Current Issues in International Entrepreneurship
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Current Issues in International Entrepreneurship

Edited by Hamid Etemad, Tage Koed Madsen, Erik S. Rasmussen and Per Servais

The young field of international entrepreneurship is rapidly expanding in scope and complexity, as increasingly more companies across the world compete to gain a larger global market share and attract consumers both at home and abroad. This book, the fifth volume in the McGill International Entrepreneurship series, brings together 29 scholars and practitioners to explore the contemporary issues, evolving relations and dynamic forces that are shaping the new emerging entrepreneurial system in international markets. It examines entrepreneurial efforts and relations in many firms embedded in and constrained by different national and corporate cultures of their own and offers expert recommendations for further research, better managerial practice and more effective public policy approaches.
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Chapter 8: The role of key foreign employees in successful development: do we need a wider research scope for internationalization studies?

Tiia Vissak and Xiaotian Zhang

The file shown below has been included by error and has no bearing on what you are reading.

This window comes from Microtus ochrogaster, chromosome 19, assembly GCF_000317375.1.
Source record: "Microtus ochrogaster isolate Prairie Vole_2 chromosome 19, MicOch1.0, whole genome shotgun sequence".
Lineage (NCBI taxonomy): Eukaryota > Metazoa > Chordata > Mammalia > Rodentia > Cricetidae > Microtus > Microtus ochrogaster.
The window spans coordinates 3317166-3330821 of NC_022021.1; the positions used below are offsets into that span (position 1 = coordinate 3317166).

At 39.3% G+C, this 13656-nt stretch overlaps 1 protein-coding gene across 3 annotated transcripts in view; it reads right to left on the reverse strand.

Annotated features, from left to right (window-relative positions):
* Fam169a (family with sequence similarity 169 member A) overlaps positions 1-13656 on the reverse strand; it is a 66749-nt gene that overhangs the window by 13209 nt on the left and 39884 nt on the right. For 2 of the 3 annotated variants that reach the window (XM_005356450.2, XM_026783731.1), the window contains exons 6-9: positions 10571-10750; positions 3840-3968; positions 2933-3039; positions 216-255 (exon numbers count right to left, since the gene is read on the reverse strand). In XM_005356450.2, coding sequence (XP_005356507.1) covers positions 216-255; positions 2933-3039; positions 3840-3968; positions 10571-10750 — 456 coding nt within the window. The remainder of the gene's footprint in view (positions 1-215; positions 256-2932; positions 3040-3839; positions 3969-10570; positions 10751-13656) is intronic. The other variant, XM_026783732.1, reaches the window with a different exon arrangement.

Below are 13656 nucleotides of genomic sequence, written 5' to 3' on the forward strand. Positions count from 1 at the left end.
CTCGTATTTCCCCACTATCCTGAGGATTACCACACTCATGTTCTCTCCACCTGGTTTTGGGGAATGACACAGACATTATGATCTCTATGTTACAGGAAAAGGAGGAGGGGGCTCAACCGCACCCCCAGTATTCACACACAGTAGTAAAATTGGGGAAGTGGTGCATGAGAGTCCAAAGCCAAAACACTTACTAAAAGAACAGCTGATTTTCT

Internationalization processes have been actively studied since the 1970s. Most studies focus on outward internationalization – especially exporting and outward foreign direct investments (FDI). Inward internationalization – like importing and inward FDI – has received less attention. Being international by some other criteria but having no cross-border outward, inward or linked/cooperative activities has often been ignored as, according to most definitions, these firms are domestic/ local. Still, some studies have suggested widening the understanding of internationalization. For example, according to Bell et al. (2003, p. 340), ‘researchers need to re-conceptualize their views on the internationalization process’. Kuivalainen and Sundqvist (2006, p. 60) state: ‘after several decades of research the concept of internationalization is still elusive’ and Mejri and Umemoto (2010, p. 157) conclude: ‘the debate about a precise definition of internationalization is still continuing’. Aharoni and Brock (2010, pp. 13–14) suggest: ‘we all need to define carefully the terms used and their applicability . . . in our relatively young field, we need to invest in clarifying our basic concepts . . . researchers need to revisit the terms like international, multinational, global, and transnational’. Sandberg (2009, p. 108), in turn, states that traditional internationalization theories ‘need to be adjusted and complemented to be suitable . . . for studying firms taking off from a turbulent emerging market as China’.

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